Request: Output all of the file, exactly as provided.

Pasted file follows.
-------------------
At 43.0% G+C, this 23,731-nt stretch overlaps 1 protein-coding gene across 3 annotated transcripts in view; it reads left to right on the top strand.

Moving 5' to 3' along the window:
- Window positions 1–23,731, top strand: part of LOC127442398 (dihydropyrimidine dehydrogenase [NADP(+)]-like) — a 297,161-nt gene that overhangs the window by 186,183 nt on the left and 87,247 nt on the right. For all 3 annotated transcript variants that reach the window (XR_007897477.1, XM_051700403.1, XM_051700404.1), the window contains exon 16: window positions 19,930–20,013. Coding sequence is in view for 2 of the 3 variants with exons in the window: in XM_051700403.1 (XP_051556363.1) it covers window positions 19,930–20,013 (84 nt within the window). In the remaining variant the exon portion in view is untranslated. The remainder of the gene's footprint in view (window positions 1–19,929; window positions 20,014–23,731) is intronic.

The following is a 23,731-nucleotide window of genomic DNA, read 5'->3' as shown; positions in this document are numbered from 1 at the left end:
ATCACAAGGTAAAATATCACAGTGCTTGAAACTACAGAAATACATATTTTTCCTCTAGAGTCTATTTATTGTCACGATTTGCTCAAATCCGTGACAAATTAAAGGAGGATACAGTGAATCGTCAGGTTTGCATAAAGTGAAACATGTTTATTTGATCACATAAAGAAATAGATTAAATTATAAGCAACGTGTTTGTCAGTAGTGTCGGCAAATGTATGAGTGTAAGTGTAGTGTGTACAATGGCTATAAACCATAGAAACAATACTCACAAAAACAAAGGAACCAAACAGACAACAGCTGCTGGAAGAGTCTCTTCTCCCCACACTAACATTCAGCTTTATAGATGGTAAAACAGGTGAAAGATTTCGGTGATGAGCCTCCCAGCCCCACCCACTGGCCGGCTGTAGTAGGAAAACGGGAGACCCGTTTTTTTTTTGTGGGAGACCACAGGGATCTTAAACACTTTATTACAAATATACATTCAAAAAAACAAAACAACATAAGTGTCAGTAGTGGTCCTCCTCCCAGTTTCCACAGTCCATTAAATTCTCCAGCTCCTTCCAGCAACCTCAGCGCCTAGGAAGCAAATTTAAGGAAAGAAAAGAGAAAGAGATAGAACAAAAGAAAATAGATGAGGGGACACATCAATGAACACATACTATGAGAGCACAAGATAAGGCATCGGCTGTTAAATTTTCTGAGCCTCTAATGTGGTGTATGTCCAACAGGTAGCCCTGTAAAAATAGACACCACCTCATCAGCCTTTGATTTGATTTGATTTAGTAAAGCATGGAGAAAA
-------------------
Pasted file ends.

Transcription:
At 43.0% G+C, this 23,731-nt stretch overlaps 1 protein-coding gene across 3 annotated transcripts in view; it reads left to right on the top strand.

Moving 5' to 3' along the window:
- Window positions 1–23,731, top strand: part of LOC127442398 (dihydropyrimidine dehydrogenase [NADP(+)]-like) — a 297,161-nt gene that overhangs the window by 186,183 nt on the left and 87,247 nt on the right. For all 3 annotated transcript variants that reach the window (XR_007897477.1, XM_051700403.1, XM_051700404.1), the window contains exon 16: window positions 19,930–20,013. Coding sequence is in view for 2 of the 3 variants with exons in the window: in XM_051700403.1 (XP_051556363.1) it covers window positions 19,930–20,013 (84 nt within the window). In the remaining variant the exon portion in view is untranslated. The remainder of the gene's footprint in view (window positions 1–19,929; window positions 20,014–23,731) is intronic.

The following is a 23,731-nucleotide window of genomic DNA, read 5'->3' as shown; positions in this document are numbered from 1 at the left end:
ATCACAAGGTAAAATATCACAGTGCTTGAAACTACAGAAATACATATTTTTCCTCTAGAGTCTATTTATTGTCACGATTTGCTCAAATCCGTGACAAATTAAAGGAGGATACAGTGAATCGTCAGGTTTGCATAAAGTGAAACATGTTTATTTGATCACATAAAGAAATAGATTAAATTATAAGCAACGTGTTTGTCAGTAGTGTCGGCAAATGTATGAGTGTAAGTGTAGTGTGTACAATGGCTATAAACCATAGAAACAATACTCACAAAAACAAAGGAACCAAACAGACAACAGCTGCTGGAAGAGTCTCTTCTCCCCACACTAACATTCAGCTTTATAGATGGTAAAACAGGTGAAAGATTTCGGTGATGAGCCTCCCAGCCCCACCCACTGGCCGGCTGTAGTAGGAAAACGGGAGACCCGTTTTTTTTTTGTGGGAGACCACAGGGATCTTAAACACTTTATTACAAATATACATTCAAAAAAACAAAACAACATAAGTGTCAGTAGTGGTCCTCCTCCCAGTTTCCACAGTCCATTAAATTCTCCAGCTCCTTCCAGCAACCTCAGCGCCTAGGAAGCAAATTTAAGGAAAGAAAAGAGAAAGAGATAGAACAAAAGAAAATAGATGAGGGGACACATCAATGAACACATACTATGAGAGCACAAGATAAGGCATCGGCTGTTAAATTTTCTGAGCCTCTAATGTGGTGTATGTCCAACAGGTAGCCCTGTAAAAATAGACACCACCTCATCAGCCTTTGATTTGATTTGATTTAGTAAAGCATGGAGAAAA